The blade has been finished with an apocalyptic stonewash finish. This is one of my favorite finishes because of how convenient it is and because of the look. It gives you the same well-worn, rugged look that you could get from a classic stonewash finish, but it does give off a little bit of a more threatening vibe. An apocalyptic stonewash finish is created by the same process that a classic stonewash finish is, except for the very first step. With an apocalyptic finish, also known as an acid stonewash, or black stonewash, the blade undergoes an acid treatment that darkens the blade before it goes through the stonewashing. The acid oxidation enhances a blade’s rust resistance by placing a stable oxide barrier between the steel and the environment. Then the steel is tumbled in an abrasive material, which is usually pebbles. This finish easily hides scratches, while also providing a less reflective nature than a brushed or satin finished blade. This finish is very low maintenance because it works to preserve the original look of the blade throughout time. This finish hides scratches and smudges that naturally occur over time, so you won’t have to polish the Borka SBK blade as often.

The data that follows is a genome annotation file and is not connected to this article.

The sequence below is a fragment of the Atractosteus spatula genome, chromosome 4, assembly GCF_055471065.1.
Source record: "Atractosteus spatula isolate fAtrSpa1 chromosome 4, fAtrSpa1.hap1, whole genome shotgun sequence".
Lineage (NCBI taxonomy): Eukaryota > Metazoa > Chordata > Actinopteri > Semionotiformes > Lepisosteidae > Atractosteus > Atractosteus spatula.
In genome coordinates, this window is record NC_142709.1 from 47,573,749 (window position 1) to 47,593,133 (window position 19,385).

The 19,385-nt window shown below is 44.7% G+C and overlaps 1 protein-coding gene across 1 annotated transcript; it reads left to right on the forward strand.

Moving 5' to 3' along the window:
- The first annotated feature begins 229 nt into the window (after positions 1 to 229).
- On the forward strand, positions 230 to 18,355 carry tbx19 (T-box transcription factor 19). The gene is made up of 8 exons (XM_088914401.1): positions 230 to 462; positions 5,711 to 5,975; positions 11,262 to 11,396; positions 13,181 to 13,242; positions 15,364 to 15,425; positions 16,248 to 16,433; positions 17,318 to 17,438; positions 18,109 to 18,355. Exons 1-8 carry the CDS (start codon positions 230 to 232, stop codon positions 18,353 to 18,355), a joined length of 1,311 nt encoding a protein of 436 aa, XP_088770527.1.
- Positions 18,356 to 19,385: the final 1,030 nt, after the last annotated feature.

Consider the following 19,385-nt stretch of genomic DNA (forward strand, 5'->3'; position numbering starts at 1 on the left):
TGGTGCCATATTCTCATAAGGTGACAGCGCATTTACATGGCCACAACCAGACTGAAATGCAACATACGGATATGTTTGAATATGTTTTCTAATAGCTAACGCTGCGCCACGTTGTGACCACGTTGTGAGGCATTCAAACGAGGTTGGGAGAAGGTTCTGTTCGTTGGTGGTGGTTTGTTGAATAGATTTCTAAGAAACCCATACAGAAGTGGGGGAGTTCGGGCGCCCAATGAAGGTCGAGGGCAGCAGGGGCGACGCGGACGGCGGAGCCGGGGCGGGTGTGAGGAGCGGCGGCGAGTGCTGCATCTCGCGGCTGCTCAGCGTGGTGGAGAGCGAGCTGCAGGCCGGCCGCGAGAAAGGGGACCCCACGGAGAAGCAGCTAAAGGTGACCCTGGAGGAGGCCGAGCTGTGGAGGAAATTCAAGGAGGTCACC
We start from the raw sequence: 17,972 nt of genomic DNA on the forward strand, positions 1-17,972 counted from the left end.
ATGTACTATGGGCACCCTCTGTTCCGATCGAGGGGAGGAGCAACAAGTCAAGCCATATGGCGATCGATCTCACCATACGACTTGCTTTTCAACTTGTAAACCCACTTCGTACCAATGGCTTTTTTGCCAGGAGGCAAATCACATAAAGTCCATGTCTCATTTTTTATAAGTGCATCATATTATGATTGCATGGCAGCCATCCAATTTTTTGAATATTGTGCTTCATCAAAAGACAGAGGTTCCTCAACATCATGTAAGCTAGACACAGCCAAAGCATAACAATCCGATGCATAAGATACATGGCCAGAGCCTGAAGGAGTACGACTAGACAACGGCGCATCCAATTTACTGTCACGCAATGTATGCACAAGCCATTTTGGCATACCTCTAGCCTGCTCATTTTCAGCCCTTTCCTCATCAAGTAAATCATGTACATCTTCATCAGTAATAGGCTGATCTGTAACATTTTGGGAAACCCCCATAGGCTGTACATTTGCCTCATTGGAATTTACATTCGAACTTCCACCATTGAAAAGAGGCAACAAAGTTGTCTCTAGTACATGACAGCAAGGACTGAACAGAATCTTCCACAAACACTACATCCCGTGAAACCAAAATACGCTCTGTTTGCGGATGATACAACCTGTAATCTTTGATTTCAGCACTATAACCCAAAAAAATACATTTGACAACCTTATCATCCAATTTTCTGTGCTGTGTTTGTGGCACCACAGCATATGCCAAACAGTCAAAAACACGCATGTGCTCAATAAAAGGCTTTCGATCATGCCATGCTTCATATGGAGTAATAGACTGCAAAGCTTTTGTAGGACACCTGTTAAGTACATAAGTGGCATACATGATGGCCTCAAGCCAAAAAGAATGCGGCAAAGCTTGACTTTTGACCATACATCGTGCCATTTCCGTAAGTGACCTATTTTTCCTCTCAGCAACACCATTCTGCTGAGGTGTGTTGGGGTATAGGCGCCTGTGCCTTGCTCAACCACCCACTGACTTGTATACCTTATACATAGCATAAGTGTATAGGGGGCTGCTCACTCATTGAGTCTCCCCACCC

This blade is a unique blade shape that you don’t see as often as others: an upswept, trailing point. This blade shape got its name because the point actually trails higher than the generalized axis of the spine of the knife blade. The back edge of the knife curves upward. Because of this shape, you will have a large curved cutting area, or belly, so this style of blade is optimized for slicing or skinning. This blade shape also gives you one of the sharpest points for fine, delicate, and small work, such as skinning game. However, you are also going to come across several disadvantages to the trialing point blade, with the main one being that it has such a weak point. Because this knife style was designed for fine work, it will unfortunately end or break easily when used on tougher materials. This knife will also prove to be slightly trickier to place in its sheath because you will have to carefully guide the tip in.